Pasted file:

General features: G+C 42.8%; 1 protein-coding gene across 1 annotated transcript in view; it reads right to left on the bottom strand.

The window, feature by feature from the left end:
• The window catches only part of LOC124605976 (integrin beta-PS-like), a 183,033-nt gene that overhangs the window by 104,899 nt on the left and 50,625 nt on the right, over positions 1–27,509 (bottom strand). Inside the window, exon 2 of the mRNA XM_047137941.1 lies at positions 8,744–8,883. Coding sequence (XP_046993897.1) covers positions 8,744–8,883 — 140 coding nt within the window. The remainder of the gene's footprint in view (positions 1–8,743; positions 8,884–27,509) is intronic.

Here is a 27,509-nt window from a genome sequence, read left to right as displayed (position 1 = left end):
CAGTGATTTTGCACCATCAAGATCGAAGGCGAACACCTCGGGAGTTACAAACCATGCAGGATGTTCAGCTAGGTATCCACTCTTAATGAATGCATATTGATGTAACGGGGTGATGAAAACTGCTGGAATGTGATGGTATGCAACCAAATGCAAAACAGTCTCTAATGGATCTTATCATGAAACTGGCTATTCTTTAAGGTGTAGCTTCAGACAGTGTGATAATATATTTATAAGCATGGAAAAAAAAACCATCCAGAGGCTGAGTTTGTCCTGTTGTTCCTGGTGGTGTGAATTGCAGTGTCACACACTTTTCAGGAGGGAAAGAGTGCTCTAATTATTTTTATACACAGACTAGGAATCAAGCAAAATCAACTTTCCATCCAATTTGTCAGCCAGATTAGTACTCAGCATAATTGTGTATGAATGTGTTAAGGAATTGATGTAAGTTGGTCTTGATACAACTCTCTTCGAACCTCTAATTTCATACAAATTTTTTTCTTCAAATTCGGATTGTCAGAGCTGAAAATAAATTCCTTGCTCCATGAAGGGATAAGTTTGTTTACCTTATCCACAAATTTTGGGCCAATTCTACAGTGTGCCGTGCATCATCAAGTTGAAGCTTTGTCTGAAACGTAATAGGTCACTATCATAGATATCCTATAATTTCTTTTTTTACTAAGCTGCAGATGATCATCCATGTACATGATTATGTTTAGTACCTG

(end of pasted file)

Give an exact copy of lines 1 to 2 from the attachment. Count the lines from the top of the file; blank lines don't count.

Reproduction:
General features: G+C 42.8%; 1 protein-coding gene across 1 annotated transcript in view; it reads right to left on the bottom strand.

The window, feature by feature from the left end: